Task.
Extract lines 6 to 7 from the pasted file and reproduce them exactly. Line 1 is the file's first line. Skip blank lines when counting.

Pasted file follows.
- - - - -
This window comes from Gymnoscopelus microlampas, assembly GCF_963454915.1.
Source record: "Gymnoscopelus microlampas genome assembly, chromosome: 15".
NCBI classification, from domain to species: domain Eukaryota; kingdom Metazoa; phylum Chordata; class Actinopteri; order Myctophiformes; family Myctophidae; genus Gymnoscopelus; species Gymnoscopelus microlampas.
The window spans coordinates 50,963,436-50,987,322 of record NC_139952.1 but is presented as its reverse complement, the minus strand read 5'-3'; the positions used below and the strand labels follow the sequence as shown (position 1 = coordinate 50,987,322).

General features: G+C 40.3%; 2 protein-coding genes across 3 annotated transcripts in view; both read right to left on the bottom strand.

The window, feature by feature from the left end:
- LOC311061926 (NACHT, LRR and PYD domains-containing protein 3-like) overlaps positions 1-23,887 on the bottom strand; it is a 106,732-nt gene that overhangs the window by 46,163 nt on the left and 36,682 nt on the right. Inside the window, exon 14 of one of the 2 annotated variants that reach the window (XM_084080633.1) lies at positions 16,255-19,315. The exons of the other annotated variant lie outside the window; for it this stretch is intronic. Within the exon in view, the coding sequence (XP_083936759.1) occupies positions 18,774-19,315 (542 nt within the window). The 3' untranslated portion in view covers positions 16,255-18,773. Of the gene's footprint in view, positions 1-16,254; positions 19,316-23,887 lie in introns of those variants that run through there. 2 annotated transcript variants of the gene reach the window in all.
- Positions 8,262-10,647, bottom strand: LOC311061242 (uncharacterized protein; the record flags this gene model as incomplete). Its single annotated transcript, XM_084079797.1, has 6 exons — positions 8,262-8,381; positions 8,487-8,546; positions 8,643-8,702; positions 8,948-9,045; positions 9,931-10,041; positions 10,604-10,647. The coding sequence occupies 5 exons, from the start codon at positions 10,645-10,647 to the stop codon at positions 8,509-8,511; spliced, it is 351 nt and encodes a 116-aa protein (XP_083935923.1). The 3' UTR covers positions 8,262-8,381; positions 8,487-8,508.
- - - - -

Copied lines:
The window, feature by feature from the left end:
- LOC311061926 (NACHT, LRR and PYD domains-containing protein 3-like) overlaps positions 1-23,887 on the bottom strand; it is a 106,732-nt gene that overhangs the window by 46,163 nt on the left and 36,682 nt on the right. Inside the window, exon 14 of one of the 2 annotated variants that reach the window (XM_084080633.1) lies at positions 16,255-19,315. The exons of the other annotated variant lie outside the window; for it this stretch is intronic. Within the exon in view, the coding sequence (XP_083936759.1) occupies positions 18,774-19,315 (542 nt within the window). The 3' untranslated portion in view covers positions 16,255-18,773. Of the gene's footprint in view, positions 1-16,254; positions 19,316-23,887 lie in introns of those variants that run through there. 2 annotated transcript variants of the gene reach the window in all.